Why ‘Altered Carbon’s’ fearless female lead thinks men and women aren’t created equal
SEOUL—“Men and women complement each other—and that’s the way it should be,” said Martha Higareda, who plays police investigator Kristin Ortega opposite Joel Kinnaman (as 22nd-century mercenary Takeshi Kovacs) in Netflix’s sci-fi series “Altered Carbon,” when asked if she thought women were equal to men.
In “Altered Carbon,” Takeshi (Will Yun Lee) finds himself trapped in a Caucasian male’s body (Joel Kinnaman) when he “reawakens” to a dystopian world inhabited by the ultra rich (called Meths) and the very poor (called Grounders), tasked with the mission of solving the murder of 375-year-old Laurens Bancroft (James Purefoy), the Settled Worlds’ richest and most influential man.
“I don’t think men and women are created equal,” the 34-year-old Mexican superstar mused. “Honestly, I think we’re different. I’m not equal to any man, and men are not equal to me. There are amazing things that men and women can do separately. That’s why we’ve been placed together in this world, because our differences are meant to complement each other.
“My dad always says that women are a portal to life, because we all come from our mothers. That in itself is a beautiful, mystical and powerful thing. As women, we need to know that we have the ability to say no, and nobody can take that away from us. We are giving, but we can also fight back.”
Dichen Lachman, who portrays Reileen Kawahara, the estranged sister Takeshi hasn’t seen in 250 years, has a slightly different take on the matter: “As vessels to life, women have always been powerful. At some point, however, we may have stopped owning that power a little bit but, these days, women are owning it more.”
“We were never weak, but culturally, especially in my experience of having come from a half-Asian family—I have Australian, Tibetan and German blood—you tend to follow the path of least resistance, thinking you’re meant to be just one thing. You have to either be a doctor, lawyer, accountant or an engineer. Women feel this pressure to be an academic. In reality, we have the power to follow our path and be whoever we want to be.”
In the series, both Martha and Dichen are seen in various stages of undress, sometimes even in action-packed sequences. But, the actresses don’t see anything wrong with that, because their characters are not treated as mere sex objects who readily acquiesce to the whims of their brooding or sneering male masters.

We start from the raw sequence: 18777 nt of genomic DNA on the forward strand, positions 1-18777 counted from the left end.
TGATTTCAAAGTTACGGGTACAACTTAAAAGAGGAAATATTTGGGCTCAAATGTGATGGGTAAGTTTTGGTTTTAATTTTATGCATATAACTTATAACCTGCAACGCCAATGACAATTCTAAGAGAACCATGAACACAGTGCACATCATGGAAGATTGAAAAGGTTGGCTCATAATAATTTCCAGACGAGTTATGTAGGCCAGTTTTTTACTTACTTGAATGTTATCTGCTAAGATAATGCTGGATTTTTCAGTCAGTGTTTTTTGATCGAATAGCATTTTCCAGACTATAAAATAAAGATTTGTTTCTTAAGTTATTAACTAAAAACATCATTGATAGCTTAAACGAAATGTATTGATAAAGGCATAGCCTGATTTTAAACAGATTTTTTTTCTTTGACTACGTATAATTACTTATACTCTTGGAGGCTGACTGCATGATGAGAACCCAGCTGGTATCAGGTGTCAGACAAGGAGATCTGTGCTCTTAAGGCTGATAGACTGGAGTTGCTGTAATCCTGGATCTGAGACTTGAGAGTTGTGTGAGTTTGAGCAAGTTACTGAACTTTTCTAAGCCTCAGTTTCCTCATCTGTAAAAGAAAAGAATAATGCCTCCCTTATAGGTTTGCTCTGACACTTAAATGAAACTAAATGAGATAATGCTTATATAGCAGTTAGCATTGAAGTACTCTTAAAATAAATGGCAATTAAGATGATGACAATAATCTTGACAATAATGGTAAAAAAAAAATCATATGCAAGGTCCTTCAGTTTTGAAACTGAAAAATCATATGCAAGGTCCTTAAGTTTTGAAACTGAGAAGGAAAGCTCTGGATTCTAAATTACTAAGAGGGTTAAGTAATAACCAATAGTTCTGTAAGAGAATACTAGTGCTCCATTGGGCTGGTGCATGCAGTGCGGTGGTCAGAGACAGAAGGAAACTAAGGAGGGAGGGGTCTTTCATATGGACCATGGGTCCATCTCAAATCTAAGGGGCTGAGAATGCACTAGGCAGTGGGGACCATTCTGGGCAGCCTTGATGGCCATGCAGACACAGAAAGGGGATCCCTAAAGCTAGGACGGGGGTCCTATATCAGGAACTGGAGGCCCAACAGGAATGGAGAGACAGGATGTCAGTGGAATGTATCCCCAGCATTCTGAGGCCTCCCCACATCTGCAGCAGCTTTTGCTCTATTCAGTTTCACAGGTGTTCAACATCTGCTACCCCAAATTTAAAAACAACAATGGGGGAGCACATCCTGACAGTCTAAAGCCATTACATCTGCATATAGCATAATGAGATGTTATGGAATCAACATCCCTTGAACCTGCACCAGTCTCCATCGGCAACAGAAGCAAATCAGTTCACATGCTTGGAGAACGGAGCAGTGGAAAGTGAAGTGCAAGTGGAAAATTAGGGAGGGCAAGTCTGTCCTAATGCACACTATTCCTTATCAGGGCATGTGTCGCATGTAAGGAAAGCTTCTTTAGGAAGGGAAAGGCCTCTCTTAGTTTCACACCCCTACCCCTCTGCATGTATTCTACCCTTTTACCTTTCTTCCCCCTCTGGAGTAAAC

“Dichen and I did a lot of training separately. I trained for three months to prepare for the role,” Martha disclosed. “While I was shooting in Vancouver, Dichen was training in Los Angeles. But when it was time for us to shoot our scenes together, our chemistry worked wonders, because it looked like we were very well-coordinated.”
“The logistics of that [action-and-nudity] sequence in episode eight were among the most complicated,” Dichen explained further. “There were many body doubles who had to look like me. I was completely naked from head to toe, and you could see everything!
“When you’re fighting naked with a weapon (a sword, in this instance) and there are pieces of glass all over—which aren’t really glass but silicone that breaks into pieces and turns into slippery sand when you step on them—it’s like you’re walking on black ice.
“That was dangerous, because there were eight other naked girls lying on the floor … who couldn’t see if they were in danger. I was so glad I was doing that scene with Martha because, as a woman, you feel very comfortable being naked with other women.”
Martha recounted, “On the day of the shoot, there were also a lot of men on the set. I texted one of my male friends and said, “You know, you’ll wish you were on the set today (laughs)—because there are nine other women [in the sequence with me]—and they’re all naked!”
Was it easy to do all that fighting in the buff?
Dichen answered, “As far as my character is concerned, that particular fight was the most intense. Psychologically, it was tough getting over the nudity part as it was. But, what really helped me was knowing the character by heart, because Reileen would have no problem doing that.”
The show’s nudity, sex and violence may have initially been an issue that needed “hurdling” for the two actresses, but they said they like how women are depicted in science-fiction films, in general.
“The first movie I ever saw was ‘Alien,’ when I was only 6 years old,” Martha recalled. “I took the video from my parents’ bedroom (laughs) and saw it by myself. After that, I got very obsessed with that movie.”
For Dichen, she liked the fact that the sci-fi genre has always given women a lot of strength and power, especially in films like “Stars Wars” (with the character of Princess Leia) or “The Matrix” films.
“In sci-fi, there’s always an effort to make women strong and diverse—from ‘Alien’ to ‘Terminator,’” she pointed out. “We may not see it instantly, but we often see women’s strength unraveling when they’re dealing with last-resort situations they aren’t happy with, or when they’re given no other choice but to fight back!”
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